The journey taken in A Long, Long Sleep is simply breathtaking.
Book Review: A Long, Long Sleep by Anna Sheehan
Title & Author: A Long, Long Sleep by Anna Sheehan
Genre: YA – Science Fiction
Release Date: August 9, 2011
Publisher: Candlewick Press
How I Got the Book: Bought
Rosalinda Fitzroy has been asleep for sixty-two years when she is woken by a kiss. Locked away in the chemically induced slumber of a stasis tube in a forgotten subbasement, sixteen-year-old Rose slept straight through the Dark Times that killed millions and utterly changed the world she knew. Now, her parents and her first love are long gone, and Rose— hailed upon her awakening as the long-lost heir to an interplanetary empire— is thrust alone into a future in which she is viewed as either a freak or a threat. Desperate to put the past behind her and adapt to her new world, Rose finds herself drawn to the boy who kissed her awake, hoping that he can help her to start fresh. But when a deadly danger jeopardizes her fragile new existence, Rose must face the ghosts of her past with open eyes— or be left without any future at all.”
Worth the Wait
A Long, Long Sleep is a Sleeping Beauty retelling of sorts set in a futuristic world where there are galactic empires and a cross-bread of new races. When Rose wakes up 62 years after being stassed (sort of a temporary cryogenics situation), she’s a human anachronism – adrift from her time and everyone she knows with huge gaps in her memory.
The first few chapters read like journal entries. Rose wakes up and is thrown into a maelstrom of public appearances because she’s the new heir to her father’s multi-planetary corporation, Unicorp. After the initial novelty wears off, Rose simply attends high school and expresses herself through her art. Everyday. Over and over.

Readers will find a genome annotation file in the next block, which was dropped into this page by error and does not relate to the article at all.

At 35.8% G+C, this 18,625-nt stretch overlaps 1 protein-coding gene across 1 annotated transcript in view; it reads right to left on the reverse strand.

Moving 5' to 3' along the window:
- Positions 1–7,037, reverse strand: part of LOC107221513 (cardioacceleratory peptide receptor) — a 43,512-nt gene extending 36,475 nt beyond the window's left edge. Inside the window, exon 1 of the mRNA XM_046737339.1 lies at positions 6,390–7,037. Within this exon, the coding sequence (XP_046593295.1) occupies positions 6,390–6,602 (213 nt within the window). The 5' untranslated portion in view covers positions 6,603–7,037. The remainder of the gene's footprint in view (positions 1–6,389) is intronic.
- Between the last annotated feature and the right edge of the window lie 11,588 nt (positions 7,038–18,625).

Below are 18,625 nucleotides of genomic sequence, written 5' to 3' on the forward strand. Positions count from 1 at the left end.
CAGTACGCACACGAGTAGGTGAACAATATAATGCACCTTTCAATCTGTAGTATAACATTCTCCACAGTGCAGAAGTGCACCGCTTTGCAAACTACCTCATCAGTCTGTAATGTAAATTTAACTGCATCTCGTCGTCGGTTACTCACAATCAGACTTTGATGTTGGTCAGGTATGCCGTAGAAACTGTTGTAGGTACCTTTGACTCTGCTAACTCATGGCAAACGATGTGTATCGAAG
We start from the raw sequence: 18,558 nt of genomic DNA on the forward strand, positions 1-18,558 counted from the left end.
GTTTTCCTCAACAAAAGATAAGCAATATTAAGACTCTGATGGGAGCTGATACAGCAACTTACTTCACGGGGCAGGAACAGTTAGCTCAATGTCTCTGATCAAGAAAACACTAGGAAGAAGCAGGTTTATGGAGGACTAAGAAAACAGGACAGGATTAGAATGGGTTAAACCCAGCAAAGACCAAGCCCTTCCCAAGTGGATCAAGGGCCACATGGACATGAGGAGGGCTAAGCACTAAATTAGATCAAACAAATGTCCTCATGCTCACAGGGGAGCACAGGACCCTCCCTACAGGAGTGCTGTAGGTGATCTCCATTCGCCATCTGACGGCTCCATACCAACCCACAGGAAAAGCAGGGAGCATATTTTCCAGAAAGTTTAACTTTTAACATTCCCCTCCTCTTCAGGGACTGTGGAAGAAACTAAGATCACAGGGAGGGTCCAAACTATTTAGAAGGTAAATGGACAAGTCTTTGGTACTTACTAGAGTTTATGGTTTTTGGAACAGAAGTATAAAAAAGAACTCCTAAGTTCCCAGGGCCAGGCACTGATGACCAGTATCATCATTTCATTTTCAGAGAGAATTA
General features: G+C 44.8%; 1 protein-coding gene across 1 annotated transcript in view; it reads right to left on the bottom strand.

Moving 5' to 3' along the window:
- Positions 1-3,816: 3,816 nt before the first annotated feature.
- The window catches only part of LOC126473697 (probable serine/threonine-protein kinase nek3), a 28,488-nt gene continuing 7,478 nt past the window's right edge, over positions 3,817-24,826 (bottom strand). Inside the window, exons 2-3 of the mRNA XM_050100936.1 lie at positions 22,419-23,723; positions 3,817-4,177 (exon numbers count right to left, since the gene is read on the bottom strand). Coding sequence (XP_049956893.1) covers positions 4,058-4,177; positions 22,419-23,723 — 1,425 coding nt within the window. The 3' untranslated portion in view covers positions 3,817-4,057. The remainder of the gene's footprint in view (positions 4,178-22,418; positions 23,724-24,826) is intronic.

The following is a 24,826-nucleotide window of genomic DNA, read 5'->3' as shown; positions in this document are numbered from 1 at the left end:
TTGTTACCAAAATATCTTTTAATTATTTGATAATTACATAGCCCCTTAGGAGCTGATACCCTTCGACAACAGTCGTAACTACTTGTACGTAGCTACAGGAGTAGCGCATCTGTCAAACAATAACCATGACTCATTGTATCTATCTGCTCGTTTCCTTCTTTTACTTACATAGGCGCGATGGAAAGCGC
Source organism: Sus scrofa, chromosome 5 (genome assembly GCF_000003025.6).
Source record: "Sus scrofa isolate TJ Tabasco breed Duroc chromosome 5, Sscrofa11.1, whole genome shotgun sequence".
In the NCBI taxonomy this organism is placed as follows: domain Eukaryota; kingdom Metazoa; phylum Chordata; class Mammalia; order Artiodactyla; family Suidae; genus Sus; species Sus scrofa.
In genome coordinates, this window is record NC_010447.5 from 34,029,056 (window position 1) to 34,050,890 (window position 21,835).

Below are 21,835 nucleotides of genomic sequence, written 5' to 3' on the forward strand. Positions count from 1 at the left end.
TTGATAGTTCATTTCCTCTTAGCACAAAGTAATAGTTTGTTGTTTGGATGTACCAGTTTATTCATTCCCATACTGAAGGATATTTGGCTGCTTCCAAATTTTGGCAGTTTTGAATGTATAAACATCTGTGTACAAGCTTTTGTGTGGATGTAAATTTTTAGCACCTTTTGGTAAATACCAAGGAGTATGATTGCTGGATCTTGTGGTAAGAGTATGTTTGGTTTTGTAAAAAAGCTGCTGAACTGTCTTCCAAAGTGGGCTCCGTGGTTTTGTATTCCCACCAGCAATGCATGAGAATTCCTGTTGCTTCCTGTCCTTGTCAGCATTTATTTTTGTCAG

But, reading about her mundane day-to-day activities is worth it. A Long, Long Sleep offers more than meets the eye. It’s filled with depth and so much feeling. As Rose slowly recovers and copes with waking up 62 years in the future, she uncovers a hidden plot against her and begins to pick up the pieces of her life – including making friends with handsome Xavier and lovable Otto.
More Grimm Bros. than Disney
If A Long, Long Sleep had to choose between being a Grimm fairytale or a Disney movie, it would definitely be a Grimm tale.There are no easy answers in this book and the ending especially reflects that. Readers who demand solidified endings with concrete answers will be disappointed.
I would normally classify myself in the above category, but this book surprised me. The ending fits with the theme and tone of the book – life is growth and progress and we discover ourselves along the way. Also, I learned that bittersweet endings are still sweet.
A note about the characters: I loved Rose! She is weak and frail at times, but I loved her because she was a product of her circumstances and was so vulnerable. She finds her strength along the way and discovers so many heart-wrenching things about herself and her life that it’s hard not to feel empathetic towards her. Also, I loved Otto especially. He’s such an interesting character who emotes so much despite being unable to speak.
This story is complicated and deals with so many issues: abuse, power, acceptance of oneself and, of course, love. It’s beautifully written and I definitely found myself crying more than once. A Long, Long Sleep is full of raw emotion and has set the bar of modern retellings.